I was pleasantly surprised and excited when I first heard about the citywide Chicago PGY1 journal club. This journal club was funded by the Robert Bucholz Resident Journal Club Grant through The Journal of Bone and Joint Surgery. The premise of this program was for all of the orthopedic surgery PGY1s from around the city to meet and discuss landmark articles specific to a certain orthopedic topic. The event that I attended was the first meeting of the program, and the focus of our discussion revolved around four orthopedic trauma articles. I recognized all of the articles as the guidelines established from these papers are still used in our trauma practice every day.

Although I knew the general principles derived from this literature, I found reading the full text beneficial as it helped provide a more thorough background into the reasoning behind the decisions we make in the management of various fracture patterns. What I found most educational however was the discussions we had with residents at various programs, specifically in regards to our institutions’ management of common orthopedic fractures. We each went around the table and discussed our ED management of injuries including humeral shaft fractures, femoral shaft fractures, open fractures, and our intraoperative technique for intramedullary nailing of tibial shaft fractures.

While there were small differences in our management of these injuries, we all seemed to abide by the general guidelines that were set into motion after the publication of these landmark articles. It brought into focus how influential this literature has been, and also gave me additional insight into possible alternative management algorithms that could produce similar outcomes. When working at one institution throughout your residency, that institutions protocols often become the “normal” for you. I now better recognize that it is important to keep an open mind and that there can be many methods to achieve a desired result.

Our meeting allowed for a low stress environment to both appreciate and constructively criticize how we think about orthopedic trauma. At our specific institution the discussion of articles occurs in a large group setting with attendings and senior residents, and usually focuses on more recent literature. I think it is essential to understand where we came from, and this citywide journal club provides that history while also encouraging open critical discussion. I think any junior resident would benefit from this type of educational open forum with their colleagues.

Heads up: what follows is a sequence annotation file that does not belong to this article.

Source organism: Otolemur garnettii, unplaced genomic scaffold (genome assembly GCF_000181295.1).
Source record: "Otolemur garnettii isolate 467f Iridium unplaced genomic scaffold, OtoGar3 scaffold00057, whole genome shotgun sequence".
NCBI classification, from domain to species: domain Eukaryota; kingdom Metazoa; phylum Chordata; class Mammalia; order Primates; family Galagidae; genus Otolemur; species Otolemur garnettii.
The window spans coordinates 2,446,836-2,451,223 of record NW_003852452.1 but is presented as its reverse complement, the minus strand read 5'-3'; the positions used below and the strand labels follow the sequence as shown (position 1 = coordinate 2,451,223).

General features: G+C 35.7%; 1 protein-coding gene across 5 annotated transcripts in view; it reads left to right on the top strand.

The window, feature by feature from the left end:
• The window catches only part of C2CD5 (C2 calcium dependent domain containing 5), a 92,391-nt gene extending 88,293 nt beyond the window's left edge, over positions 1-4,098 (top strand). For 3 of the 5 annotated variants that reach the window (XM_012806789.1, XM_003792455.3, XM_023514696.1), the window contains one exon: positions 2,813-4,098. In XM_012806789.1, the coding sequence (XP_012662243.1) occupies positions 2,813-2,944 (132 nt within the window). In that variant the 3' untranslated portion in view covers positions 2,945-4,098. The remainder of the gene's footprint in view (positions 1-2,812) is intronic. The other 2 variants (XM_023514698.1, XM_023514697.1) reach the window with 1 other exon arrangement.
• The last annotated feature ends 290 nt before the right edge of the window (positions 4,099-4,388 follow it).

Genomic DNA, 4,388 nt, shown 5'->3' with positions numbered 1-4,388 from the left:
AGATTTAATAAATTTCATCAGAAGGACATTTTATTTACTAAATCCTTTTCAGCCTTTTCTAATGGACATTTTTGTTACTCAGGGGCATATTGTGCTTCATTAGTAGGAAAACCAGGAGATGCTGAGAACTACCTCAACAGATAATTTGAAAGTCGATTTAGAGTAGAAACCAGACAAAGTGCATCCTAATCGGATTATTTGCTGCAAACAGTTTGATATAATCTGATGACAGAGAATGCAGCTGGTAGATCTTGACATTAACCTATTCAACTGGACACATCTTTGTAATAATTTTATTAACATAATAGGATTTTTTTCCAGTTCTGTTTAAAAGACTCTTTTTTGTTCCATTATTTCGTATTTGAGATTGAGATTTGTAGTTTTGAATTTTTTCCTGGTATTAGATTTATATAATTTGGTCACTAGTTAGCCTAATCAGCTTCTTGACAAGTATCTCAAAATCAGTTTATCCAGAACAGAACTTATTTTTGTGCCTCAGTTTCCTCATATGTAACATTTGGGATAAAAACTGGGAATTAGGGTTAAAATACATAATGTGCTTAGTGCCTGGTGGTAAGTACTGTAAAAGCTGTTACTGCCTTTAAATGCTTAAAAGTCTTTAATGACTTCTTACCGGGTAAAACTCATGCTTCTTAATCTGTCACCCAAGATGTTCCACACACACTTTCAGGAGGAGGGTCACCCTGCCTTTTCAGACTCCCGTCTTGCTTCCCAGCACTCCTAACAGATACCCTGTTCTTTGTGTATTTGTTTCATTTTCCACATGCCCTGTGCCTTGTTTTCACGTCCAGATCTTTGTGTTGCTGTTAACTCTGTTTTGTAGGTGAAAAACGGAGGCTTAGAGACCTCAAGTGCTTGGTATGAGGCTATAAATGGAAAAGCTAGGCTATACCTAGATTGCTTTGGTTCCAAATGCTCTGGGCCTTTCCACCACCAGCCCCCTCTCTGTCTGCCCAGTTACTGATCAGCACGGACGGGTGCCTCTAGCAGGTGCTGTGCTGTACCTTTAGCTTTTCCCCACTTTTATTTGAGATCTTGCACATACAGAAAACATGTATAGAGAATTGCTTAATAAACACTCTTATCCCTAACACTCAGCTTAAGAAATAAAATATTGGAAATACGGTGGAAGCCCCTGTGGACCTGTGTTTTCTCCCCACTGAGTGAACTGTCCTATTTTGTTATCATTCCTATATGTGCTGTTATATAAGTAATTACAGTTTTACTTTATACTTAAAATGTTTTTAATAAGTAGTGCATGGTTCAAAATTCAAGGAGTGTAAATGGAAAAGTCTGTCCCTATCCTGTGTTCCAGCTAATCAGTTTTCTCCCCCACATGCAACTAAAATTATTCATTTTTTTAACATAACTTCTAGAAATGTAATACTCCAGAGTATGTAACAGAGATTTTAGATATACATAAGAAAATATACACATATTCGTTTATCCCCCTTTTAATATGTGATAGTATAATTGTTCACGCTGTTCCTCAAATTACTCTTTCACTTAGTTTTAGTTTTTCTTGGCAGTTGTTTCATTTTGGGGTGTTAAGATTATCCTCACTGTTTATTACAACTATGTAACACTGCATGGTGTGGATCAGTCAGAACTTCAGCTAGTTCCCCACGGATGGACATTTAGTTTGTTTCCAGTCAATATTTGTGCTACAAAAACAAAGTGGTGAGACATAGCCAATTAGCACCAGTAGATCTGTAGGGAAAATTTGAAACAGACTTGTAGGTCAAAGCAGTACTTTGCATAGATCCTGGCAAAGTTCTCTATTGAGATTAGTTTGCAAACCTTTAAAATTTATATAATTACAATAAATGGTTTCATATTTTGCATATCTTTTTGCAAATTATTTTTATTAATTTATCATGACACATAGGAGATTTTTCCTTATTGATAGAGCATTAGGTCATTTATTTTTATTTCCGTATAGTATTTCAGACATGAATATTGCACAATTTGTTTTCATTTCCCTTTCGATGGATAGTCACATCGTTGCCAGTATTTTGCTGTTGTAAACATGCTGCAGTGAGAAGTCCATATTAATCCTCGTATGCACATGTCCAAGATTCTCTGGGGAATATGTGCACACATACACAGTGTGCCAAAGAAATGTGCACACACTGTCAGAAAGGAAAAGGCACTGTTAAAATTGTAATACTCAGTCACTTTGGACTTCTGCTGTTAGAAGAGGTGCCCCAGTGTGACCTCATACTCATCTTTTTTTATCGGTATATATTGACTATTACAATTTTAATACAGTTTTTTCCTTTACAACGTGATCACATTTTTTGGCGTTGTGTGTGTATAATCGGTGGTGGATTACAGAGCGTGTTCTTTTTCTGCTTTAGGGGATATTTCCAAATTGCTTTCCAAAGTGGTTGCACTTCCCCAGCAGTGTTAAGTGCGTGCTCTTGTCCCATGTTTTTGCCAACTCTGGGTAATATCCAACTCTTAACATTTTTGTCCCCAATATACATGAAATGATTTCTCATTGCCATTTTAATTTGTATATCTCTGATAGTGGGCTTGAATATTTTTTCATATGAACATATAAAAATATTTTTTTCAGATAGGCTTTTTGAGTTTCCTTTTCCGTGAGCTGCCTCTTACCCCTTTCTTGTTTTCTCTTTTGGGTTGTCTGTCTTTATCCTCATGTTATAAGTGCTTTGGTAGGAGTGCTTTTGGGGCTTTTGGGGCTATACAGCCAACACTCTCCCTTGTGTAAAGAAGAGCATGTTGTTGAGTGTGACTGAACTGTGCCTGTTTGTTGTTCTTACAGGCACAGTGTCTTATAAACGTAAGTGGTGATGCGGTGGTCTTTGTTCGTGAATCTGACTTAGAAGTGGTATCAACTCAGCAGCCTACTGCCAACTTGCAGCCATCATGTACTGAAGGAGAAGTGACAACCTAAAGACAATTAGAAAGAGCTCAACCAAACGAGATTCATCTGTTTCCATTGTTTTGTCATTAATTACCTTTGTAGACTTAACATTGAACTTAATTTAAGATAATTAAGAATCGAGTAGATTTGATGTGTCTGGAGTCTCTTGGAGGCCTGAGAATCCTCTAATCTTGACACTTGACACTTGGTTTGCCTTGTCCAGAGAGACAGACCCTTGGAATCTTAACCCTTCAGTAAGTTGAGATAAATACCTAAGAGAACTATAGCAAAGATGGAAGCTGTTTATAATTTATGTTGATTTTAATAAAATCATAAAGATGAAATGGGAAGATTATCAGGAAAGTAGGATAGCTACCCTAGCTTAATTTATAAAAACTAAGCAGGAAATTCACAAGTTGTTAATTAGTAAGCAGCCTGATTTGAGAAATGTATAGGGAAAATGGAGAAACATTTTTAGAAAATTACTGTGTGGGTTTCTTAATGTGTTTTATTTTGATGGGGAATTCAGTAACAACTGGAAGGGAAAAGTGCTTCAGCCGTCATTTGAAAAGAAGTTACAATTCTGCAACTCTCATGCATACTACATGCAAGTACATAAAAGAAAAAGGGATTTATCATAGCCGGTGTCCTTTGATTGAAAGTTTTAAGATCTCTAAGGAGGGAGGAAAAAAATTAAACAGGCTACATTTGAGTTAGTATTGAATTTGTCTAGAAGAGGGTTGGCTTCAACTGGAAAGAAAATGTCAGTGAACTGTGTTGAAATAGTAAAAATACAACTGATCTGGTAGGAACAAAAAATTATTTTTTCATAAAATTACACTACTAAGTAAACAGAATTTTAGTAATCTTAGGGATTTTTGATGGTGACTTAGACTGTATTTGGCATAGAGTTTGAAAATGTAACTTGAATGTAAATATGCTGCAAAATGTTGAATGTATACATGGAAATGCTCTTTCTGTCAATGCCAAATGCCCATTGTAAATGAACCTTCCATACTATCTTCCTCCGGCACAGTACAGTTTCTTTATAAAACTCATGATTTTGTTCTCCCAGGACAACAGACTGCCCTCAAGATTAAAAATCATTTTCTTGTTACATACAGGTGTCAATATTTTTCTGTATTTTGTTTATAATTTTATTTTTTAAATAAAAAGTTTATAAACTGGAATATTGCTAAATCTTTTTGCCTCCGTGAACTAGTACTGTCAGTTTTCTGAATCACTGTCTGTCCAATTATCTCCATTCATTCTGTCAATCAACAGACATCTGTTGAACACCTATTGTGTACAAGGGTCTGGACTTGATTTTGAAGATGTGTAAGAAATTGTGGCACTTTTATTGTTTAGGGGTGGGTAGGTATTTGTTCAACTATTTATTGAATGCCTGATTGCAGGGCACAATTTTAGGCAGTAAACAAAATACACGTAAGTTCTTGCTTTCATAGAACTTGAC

You can apply for your own Robert Bucholz Resident Journal Club Grant by clicking this link.

Jeremy Adler

Orthopaedic Surgery, PGY-2

University of Chicago

Jeremy.adler@uchospitals.edu

Not Your Grandparent’s Journal Club

OrthoBuzz occasionally receives posts from guest bloggers. The following commentary comes from Matthew R. Schmitz, MD, FAOA.

Medical education is a constant need, but how it’s delivered is always changing. When my grandfather was a surgeon, medical trainees brought their dusty textbooks and print journals to “fireside chats” at an attending’s home. Today, we have online journals, tablets and smartphones, podcasts, and “virtual” discussions on social media platforms. Although the technologies evolve, the need to discuss present and past literature remains constant.

These discussions often taken place nowadays through journal clubs. Medical residents across the continent routinely get together in formal or informal settings to discuss journal articles, not only to acquire the knowledge contained in the articles themselves, but also to learn how to properly read, critique, and digest the information.

JBJS provides medical education across multiple platforms, several of which I participate in. I strongly encourage residency programs to submit an application for the 2019-2020 JBJS Robert Bucholz Resident Journal Club Grant Program before the deadline of September 30, 2019. The grant allows medical educators to support their journal clubs in many ways:

  • Investigating new and innovative alternatives to the traditional journal club.
  • Bringing an author to your institution to discuss his or her articles.
  • Hosting a virtual journal club with multiple authors via teleconference or social media.
  • Purchasing food and refreshments within the “old school” method of a fireside chat at an attending’s home.

No matter the platform or methodology, journal clubs are a vital part of orthopaedic education, not only for interpreting literature, but also for incorporating knowledge into future clinical practice and for the joy and excitement of lifelong learning.